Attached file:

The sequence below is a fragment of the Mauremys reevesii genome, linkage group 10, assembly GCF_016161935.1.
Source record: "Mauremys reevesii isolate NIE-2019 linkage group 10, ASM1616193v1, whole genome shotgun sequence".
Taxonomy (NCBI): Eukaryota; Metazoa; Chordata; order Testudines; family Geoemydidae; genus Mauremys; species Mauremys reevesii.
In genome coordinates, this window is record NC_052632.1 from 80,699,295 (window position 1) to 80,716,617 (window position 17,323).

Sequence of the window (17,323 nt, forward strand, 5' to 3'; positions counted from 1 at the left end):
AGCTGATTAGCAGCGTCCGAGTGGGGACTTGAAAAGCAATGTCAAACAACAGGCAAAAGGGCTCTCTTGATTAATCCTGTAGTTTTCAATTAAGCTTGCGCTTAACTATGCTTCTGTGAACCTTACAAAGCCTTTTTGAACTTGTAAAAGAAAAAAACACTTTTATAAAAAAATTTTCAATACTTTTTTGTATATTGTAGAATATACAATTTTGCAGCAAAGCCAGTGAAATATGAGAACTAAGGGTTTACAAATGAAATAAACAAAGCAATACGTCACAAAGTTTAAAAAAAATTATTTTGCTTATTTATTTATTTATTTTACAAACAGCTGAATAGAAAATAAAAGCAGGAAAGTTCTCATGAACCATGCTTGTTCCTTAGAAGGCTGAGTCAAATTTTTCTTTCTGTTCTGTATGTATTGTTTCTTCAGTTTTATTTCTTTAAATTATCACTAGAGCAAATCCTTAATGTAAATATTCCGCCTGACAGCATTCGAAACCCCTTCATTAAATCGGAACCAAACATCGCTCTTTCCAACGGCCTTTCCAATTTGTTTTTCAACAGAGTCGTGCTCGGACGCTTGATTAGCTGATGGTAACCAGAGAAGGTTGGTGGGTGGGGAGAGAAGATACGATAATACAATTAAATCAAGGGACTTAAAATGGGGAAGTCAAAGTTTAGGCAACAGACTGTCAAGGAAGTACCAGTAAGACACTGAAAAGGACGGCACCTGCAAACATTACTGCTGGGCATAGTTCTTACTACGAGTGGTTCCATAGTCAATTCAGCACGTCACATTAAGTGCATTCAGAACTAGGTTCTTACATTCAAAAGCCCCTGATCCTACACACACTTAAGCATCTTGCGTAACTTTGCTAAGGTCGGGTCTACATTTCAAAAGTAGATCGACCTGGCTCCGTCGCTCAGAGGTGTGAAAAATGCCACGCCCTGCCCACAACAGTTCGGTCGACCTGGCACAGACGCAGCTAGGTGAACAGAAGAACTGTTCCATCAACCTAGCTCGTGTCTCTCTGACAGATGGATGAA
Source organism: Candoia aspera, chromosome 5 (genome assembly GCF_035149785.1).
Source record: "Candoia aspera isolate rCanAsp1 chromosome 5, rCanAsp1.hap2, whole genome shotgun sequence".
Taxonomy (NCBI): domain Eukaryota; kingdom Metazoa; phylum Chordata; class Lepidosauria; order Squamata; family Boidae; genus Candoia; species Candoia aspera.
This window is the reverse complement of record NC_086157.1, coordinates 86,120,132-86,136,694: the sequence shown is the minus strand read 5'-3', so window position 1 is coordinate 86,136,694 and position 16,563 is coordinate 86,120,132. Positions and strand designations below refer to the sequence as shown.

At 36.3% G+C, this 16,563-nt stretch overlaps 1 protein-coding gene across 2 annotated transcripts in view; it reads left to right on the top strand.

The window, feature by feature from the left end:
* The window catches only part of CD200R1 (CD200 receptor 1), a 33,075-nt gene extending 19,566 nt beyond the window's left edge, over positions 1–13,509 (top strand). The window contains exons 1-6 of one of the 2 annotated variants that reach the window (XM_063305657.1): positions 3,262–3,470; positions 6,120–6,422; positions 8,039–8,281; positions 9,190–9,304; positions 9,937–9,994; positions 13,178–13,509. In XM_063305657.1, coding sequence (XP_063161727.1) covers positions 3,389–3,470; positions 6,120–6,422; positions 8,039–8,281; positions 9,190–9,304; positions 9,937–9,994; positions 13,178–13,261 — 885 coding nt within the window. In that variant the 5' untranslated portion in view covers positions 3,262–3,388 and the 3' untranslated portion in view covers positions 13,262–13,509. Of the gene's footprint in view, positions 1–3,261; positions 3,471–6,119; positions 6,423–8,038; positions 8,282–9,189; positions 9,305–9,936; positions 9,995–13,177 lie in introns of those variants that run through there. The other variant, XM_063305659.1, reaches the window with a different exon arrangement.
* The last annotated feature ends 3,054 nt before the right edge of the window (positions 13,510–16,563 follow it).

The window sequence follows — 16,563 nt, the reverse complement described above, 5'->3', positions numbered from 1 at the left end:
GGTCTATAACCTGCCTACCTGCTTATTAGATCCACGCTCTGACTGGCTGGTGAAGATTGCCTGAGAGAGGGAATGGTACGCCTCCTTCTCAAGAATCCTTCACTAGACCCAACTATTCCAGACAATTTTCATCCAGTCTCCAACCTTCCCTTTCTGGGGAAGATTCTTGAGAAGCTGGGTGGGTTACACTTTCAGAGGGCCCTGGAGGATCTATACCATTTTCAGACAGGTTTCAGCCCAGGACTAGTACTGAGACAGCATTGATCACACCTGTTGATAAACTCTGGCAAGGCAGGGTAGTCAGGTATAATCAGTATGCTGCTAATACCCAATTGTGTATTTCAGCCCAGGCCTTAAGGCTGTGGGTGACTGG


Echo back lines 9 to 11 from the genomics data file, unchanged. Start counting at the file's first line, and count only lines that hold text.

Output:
Taxonomy (NCBI): domain Eukaryota; kingdom Metazoa; phylum Chordata; class Lepidosauria; order Squamata; family Boidae; genus Candoia; species Candoia aspera.
This window is the reverse complement of record NC_086157.1, coordinates 86,120,132-86,136,694: the sequence shown is the minus strand read 5'-3', so window position 1 is coordinate 86,136,694 and position 16,563 is coordinate 86,120,132. Positions and strand designations below refer to the sequence as shown.

At 36.3% G+C, this 16,563-nt stretch overlaps 1 protein-coding gene across 2 annotated transcripts in view; it reads left to right on the top strand.